Positive Mental Health in the Workplace by rt3463df


									         The Episodic Challenges of
         Living with a Mental Illness
                            Presented by
Dave Gallson                         Richard Chenier
National Program Director            Managing Partner
National Network for Mental Health   Chenier Consulting Canada
              Mental Health Facts:
• In less than 20 years depression will be the second-
  leading cause of disability in the world.
  (World Health Organization)

• Statistics Canada survey released in September 2003 is
  that 2.6 million people live with mental health disorders
• 450 million people worldwide are affected by mental,
  neurological or behavioral problems at any time.
  (World Health Organization)

• In 1998, Health Canada conservatively estimated that
  the economic burden of mental health problems was
  $14.4 billion a year. More recent calculations, which
  include indirect costs, suggest that upwards of $30
  billion is lost to the Canadian economy annually due to
  mental health and addiction problems
  (Scientific Advisory Committee to the Global Business and Economic Roundtable on
  Addiction and Mental Health. (2002))
              Mental Health Facts:
• Three million (est.) Canadians suffer from depression.
  Only 187,500 (est.) are both diagnosed and properly
  treated. That’s slightly more than six per cent.                    (“Depression
  At Work” The Unheralded Business Crisis In Canada - Global Business And Economic
  Roundtable On Addiction And Mental Health (July 2000))

• 20% of Canadians will personally experience a mental
  illness in their lifetime.       Wilkerson (2000) (2001) (2002)

• Many mental health issues are episodic. Symptoms may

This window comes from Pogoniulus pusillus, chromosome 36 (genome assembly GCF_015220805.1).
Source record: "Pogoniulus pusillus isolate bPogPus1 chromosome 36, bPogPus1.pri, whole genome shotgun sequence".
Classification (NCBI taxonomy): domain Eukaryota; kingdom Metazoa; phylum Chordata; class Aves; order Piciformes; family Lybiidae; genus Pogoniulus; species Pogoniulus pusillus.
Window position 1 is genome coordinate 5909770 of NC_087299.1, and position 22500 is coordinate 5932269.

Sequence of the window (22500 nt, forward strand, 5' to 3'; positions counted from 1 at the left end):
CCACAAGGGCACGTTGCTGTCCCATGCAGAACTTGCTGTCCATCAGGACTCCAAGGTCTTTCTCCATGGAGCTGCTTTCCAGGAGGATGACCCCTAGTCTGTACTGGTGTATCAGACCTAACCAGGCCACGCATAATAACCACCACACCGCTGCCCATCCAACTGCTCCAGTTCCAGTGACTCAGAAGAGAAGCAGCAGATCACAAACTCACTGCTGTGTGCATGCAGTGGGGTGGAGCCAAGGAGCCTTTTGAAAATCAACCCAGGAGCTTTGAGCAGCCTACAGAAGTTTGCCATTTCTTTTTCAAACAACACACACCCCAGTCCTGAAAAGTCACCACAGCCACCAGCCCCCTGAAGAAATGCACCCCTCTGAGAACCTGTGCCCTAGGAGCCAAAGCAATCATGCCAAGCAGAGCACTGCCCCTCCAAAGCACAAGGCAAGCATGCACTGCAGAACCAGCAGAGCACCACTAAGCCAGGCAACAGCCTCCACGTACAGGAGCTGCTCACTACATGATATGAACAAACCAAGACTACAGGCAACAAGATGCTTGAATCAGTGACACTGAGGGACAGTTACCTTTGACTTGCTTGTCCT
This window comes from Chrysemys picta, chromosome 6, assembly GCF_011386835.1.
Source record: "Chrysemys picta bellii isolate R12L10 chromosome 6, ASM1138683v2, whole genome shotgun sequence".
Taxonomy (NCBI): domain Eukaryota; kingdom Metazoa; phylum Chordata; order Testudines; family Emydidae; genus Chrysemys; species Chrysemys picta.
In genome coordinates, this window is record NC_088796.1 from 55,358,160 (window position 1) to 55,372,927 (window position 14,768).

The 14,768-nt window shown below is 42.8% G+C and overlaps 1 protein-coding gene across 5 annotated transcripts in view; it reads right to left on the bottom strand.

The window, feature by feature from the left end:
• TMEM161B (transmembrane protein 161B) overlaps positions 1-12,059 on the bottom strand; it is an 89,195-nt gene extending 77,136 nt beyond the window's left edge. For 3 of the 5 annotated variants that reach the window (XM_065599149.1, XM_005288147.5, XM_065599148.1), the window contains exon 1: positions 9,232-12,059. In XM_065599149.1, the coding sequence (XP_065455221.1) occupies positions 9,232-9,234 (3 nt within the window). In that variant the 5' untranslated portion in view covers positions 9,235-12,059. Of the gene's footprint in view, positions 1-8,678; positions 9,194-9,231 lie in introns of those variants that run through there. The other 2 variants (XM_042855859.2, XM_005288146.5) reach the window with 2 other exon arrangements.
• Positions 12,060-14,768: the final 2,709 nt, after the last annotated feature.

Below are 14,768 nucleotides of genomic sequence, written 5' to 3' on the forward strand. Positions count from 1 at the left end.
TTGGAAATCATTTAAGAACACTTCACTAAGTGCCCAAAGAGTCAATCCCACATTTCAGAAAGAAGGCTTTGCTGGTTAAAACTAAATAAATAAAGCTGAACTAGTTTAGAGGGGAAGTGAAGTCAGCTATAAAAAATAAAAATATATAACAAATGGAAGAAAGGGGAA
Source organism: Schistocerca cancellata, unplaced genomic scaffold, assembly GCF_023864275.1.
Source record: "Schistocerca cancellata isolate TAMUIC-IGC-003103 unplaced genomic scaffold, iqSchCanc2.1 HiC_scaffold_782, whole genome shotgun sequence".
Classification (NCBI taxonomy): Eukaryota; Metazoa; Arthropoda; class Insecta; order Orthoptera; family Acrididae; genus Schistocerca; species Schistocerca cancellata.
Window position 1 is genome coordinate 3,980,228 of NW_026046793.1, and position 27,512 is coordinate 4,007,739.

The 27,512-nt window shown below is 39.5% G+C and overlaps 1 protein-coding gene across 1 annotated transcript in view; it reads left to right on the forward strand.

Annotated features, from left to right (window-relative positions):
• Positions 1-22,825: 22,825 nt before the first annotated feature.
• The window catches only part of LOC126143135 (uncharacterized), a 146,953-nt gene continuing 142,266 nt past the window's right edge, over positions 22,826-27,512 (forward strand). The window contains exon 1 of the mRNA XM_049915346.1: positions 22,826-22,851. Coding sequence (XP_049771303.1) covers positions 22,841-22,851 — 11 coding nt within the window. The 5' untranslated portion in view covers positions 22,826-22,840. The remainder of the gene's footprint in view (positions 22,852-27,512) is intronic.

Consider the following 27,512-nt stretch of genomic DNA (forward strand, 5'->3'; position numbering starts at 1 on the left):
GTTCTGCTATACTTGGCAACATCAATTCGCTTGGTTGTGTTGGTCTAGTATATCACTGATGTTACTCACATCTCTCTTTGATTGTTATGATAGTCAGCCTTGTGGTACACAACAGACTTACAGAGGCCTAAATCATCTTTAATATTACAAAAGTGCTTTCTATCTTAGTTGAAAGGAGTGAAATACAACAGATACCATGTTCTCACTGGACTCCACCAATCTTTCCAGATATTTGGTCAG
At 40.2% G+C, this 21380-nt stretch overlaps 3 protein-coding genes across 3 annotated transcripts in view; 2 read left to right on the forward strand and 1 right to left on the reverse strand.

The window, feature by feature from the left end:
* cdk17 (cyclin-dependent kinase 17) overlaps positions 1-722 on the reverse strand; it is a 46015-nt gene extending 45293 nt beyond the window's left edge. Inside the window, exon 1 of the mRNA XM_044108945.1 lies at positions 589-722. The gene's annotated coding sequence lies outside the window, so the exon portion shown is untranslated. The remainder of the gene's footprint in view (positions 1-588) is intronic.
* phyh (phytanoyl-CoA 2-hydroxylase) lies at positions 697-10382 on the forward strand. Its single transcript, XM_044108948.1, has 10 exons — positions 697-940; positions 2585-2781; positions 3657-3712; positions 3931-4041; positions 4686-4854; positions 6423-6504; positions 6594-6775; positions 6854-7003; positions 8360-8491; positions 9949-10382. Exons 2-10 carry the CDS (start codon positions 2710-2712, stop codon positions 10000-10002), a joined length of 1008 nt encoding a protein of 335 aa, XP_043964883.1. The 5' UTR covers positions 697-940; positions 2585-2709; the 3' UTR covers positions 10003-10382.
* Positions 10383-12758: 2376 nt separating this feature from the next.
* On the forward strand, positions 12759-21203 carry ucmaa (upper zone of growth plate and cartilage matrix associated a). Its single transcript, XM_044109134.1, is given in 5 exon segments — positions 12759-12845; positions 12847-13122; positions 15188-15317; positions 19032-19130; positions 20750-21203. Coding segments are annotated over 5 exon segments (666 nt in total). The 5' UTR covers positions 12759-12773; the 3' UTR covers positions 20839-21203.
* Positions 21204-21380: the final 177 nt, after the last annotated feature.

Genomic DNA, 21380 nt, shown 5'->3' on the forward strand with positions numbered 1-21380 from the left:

appear periodically, and with little advance notice.
Workplace Mental Health Facts:
• Disability represents anywhere from 4% to 12% of
  payroll costs in Canada; mental health claims (especially
  depression) have overtaken cardiovascular disease as
  the fastest growing category of disability costs in Canada
  (Wilson, M., Joffe, R., & Wilkerson, B. (2002)

• Stress, burnout and physical or mental health issues are
  the main issues limiting productivity in Canada, Canadian
  CEOs say (Productivity Through Health: A FGIworld CEO Study on Health and
  Productivity in Canadian Industry. (2005)

• Depression is distributed within the Canadian labor force
  of 14 million at a 10 per cent rate, meaning about 1.4
  million working Canadians have the disease. (“Depression At
  Work” The Unheralded Business Crisis In Canada - Global Business And Economic
  Roundtable On Addiction And Mental Health (July 2000))
Implications of Employment
“ Employment, or engaging in some form of meaningful
 work/ activity, is well recognized as a key determinant of
    health and essential to mental health. Conversely,
  unemployment has a negative effect on mental health.
   We know that unemployment is the leading cause of
   poverty, and that poverty is a leading cause of poor
 physical and mental health. Therefore, meaningful work
      and employment must be viewed as essential
   components to establishing and maintaining positive
                        mental health.”
             Ontario Ministry of Health and Long-Term Care
                     Mental Health Implementation
                          Task Force Final Report
         Impact of Mental Health
• Stress and mental health-related problems currently
  represent 40-50% of the short-term disability claims
  among employees of some of Canada's largest
  corporations Wilkerson (2000) (2001) (2002)
• Psychiatric claims are now the fastest growing category
  of long-term disability in Canada. (Manulife Financial Group)